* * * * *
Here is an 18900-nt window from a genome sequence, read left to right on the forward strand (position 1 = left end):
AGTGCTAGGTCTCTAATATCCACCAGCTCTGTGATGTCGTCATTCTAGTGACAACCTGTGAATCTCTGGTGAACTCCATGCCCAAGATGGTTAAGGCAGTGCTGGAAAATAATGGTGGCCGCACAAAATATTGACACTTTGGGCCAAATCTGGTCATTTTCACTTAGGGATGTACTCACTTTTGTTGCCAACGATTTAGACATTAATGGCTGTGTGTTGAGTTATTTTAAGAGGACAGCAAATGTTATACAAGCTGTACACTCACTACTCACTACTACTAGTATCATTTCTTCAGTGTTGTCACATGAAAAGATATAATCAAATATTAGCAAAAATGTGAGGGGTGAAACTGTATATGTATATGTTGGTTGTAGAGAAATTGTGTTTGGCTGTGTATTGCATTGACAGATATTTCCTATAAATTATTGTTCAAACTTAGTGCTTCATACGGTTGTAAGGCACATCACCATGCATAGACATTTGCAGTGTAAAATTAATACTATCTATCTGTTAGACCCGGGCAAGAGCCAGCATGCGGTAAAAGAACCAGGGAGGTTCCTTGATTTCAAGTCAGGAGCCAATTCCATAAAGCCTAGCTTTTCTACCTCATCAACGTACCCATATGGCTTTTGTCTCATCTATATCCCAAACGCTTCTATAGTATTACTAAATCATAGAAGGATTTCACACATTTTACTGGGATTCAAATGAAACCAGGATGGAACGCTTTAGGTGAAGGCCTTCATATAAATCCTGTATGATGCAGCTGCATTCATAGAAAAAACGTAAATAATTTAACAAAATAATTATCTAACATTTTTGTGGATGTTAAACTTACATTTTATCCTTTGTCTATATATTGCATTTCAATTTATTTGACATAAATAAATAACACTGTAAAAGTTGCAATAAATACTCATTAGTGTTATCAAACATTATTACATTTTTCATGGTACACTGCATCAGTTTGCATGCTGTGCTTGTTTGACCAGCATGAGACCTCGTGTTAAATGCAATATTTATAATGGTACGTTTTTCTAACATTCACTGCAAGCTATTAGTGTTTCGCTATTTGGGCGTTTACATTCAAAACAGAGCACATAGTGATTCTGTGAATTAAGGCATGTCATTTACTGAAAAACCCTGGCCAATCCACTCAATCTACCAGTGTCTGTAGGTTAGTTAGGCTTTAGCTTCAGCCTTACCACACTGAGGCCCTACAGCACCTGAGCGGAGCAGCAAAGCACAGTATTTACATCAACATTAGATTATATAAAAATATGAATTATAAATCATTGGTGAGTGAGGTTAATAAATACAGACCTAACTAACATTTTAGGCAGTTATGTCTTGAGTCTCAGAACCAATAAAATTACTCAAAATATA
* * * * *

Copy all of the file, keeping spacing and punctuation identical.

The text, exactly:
Here is an 18900-nt window from a genome sequence, read left to right on the forward strand (position 1 = left end):
AGTGCTAGGTCTCTAATATCCACCAGCTCTGTGATGTCGTCATTCTAGTGACAACCTGTGAATCTCTGGTGAACTCCATGCCCAAGATGGTTAAGGCAGTGCTGGAAAATAATGGTGGCCGCACAAAATATTGACACTTTGGGCCAAATCTGGTCATTTTCACTTAGGGATGTACTCACTTTTGTTGCCAACGATTTAGACATTAATGGCTGTGTGTTGAGTTATTTTAAGAGGACAGCAAATGTTATACAAGCTGTACACTCACTACTCACTACTACTAGTATCATTTCTTCAGTGTTGTCACATGAAAAGATATAATCAAATATTAGCAAAAATGTGAGGGGTGAAACTGTATATGTATATGTTGGTTGTAGAGAAATTGTGTTTGGCTGTGTATTGCATTGACAGATATTTCCTATAAATTATTGTTCAAACTTAGTGCTTCATACGGTTGTAAGGCACATCACCATGCATAGACATTTGCAGTGTAAAATTAATACTATCTATCTGTTAGACCCGGGCAAGAGCCAGCATGCGGTAAAAGAACCAGGGAGGTTCCTTGATTTCAAGTCAGGAGCCAATTCCATAAAGCCTAGCTTTTCTACCTCATCAACGTACCCATATGGCTTTTGTCTCATCTATATCCCAAACGCTTCTATAGTATTACTAAATCATAGAAGGATTTCACACATTTTACTGGGATTCAAATGAAACCAGGATGGAACGCTTTAGGTGAAGGCCTTCATATAAATCCTGTATGATGCAGCTGCATTCATAGAAAAAACGTAAATAATTTAACAAAATAATTATCTAACATTTTTGTGGATGTTAAACTTACATTTTATCCTTTGTCTATATATTGCATTTCAATTTATTTGACATAAATAAATAACACTGTAAAAGTTGCAATAAATACTCATTAGTGTTATCAAACATTATTACATTTTTCATGGTACACTGCATCAGTTTGCATGCTGTGCTTGTTTGACCAGCATGAGACCTCGTGTTAAATGCAATATTTATAATGGTACGTTTTTCTAACATTCACTGCAAGCTATTAGTGTTTCGCTATTTGGGCGTTTACATTCAAAACAGAGCACATAGTGATTCTGTGAATTAAGGCATGTCATTTACTGAAAAACCCTGGCCAATCCACTCAATCTACCAGTGTCTGTAGGTTAGTTAGGCTTTAGCTTCAGCCTTACCACACTGAGGCCCTACAGCACCTGAGCGGAGCAGCAAAGCACAGTATTTACATCAACATTAGATTATATAAAAATATGAATTATAAATCATTGGTGAGTGAGGTTAATAAATACAGACCTAACTAACATTTTAGGCAGTTATGTCTTGAGTCTCAGAACCAATAAAATTACTCAAAATATA